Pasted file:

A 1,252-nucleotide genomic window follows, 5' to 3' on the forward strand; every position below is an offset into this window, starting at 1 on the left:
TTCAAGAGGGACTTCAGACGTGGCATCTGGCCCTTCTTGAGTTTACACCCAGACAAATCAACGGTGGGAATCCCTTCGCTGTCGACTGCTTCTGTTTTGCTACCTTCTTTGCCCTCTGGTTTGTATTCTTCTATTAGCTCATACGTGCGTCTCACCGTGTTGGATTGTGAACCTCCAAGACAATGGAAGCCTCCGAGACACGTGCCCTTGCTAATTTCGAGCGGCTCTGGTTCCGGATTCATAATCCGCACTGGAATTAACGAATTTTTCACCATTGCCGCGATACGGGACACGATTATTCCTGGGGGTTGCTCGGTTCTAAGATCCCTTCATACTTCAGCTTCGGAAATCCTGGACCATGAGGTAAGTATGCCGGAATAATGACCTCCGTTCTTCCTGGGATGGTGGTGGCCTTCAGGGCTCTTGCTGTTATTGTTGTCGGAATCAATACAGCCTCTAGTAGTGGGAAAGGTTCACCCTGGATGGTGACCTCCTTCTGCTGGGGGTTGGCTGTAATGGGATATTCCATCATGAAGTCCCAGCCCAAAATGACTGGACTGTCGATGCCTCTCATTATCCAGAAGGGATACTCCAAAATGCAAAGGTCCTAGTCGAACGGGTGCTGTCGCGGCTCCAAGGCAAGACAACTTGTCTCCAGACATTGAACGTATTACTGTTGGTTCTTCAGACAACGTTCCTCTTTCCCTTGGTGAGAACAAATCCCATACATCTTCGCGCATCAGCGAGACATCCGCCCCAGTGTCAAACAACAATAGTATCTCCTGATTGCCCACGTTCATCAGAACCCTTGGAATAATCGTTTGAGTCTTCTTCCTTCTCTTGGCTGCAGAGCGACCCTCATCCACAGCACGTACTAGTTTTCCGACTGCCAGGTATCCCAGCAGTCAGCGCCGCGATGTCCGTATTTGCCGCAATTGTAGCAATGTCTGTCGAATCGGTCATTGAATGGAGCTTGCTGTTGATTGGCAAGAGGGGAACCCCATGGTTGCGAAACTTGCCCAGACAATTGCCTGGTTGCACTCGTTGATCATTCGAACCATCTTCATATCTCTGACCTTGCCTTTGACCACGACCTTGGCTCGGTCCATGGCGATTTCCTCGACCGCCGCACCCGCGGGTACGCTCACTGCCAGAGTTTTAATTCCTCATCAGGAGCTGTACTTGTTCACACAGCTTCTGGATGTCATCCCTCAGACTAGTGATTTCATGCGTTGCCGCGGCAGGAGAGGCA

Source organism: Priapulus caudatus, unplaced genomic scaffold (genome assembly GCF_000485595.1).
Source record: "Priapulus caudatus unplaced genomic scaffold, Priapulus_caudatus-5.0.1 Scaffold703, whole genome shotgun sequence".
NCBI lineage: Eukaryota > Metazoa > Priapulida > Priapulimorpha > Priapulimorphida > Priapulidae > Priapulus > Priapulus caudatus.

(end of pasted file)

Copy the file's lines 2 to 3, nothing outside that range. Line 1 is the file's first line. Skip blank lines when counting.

TTCAAGAGGGACTTCAGACGTGGCATCTGGCCCTTCTTGAGTTTACACCCAGACAAATCAACGGTGGGAATCCCTTCGCTGTCGACTGCTTCTGTTTTGCTACCTTCTTTGCCCTCTGGTTTGTATTCTTCTATTAGCTCATACGTGCGTCTCACCGTGTTGGATTGTGAACCTCCAAGACAATGGAAGCCTCCGAGACACGTGCCCTTGCTAATTTCGAGCGGCTCTGGTTCCGGATTCATAATCCGCACTGGAATTAACGAATTTTTCACCATTGCCGCGATACGGGACACGATTATTCCTGGGGGTTGCTCGGTTCTAAGATCCCTTCATACTTCAGCTTCGGAAATCCTGGACCATGAGGTAAGTATGCCGGAATAATGACCTCCGTTCTTCCTGGGATGGTGGTGGCCTTCAGGGCTCTTGCTGTTATTGTTGTCGGAATCAATACAGCCTCTAGTAGTGGGAAAGGTTCACCCTGGATGGTGACCTCCTTCTGCTGGGGGTTGGCTGTAATGGGATATTCCATCATGAAGTCCCAGCCCAAAATGACTGGACTGTCGATGCCTCTCATTATCCAGAAGGGATACTCCAAAATGCAAAGGTCCTAGTCGAACGGGTGCTGTCGCGGCTCCAAGGCAAGACAACTTGTCTCCAGACATTGAACGTATTACTGTTGGTTCTTCAGACAACGTTCCTCTTTCCCTTGGTGAGAACAAATCCCATACATCTTCGCGCATCAGCGAGACATCCGCCCCAGTGTCAAACAACAATAGTATCTCCTGATTGCCCACGTTCATCAGAACCCTTGGAATAATCGTTTGAGTCTTCTTCCTTCTCTTGGCTGCAGAGCGACCCTCATCCACAGCACGTACTAGTTTTCCGACTGCCAGGTATCCCAGCAGTCAGCGCCGCGATGTCCGTATTTGCCGCAATTGTAGCAATGTCTGTCGAATCGGTCATTGAATGGAGCTTGCTGTTGATTGGCAAGAGGGGAACCCCATGGTTGCGAAACTTGCCCAGACAATTGCCTGGTTGCACTCGTTGATCATTCGAACCATCTTCATATCTCTGACCTTGCCTTTGACCACGACCTTGGCTCGGTCCATGGCGATTTCCTCGACCGCCGCACCCGCGGGTACGCTCACTGCCAGAGTTTTAATTCCTCATCAGGAGCTGTACTTGTTCACACAGCTTCTGGATGTCATCCCTCAGACTAGTGATTTCATGCGTTGCCGCGGCAGGAGAGGCA

Source organism: Priapulus caudatus, unplaced genomic scaffold (genome assembly GCF_000485595.1).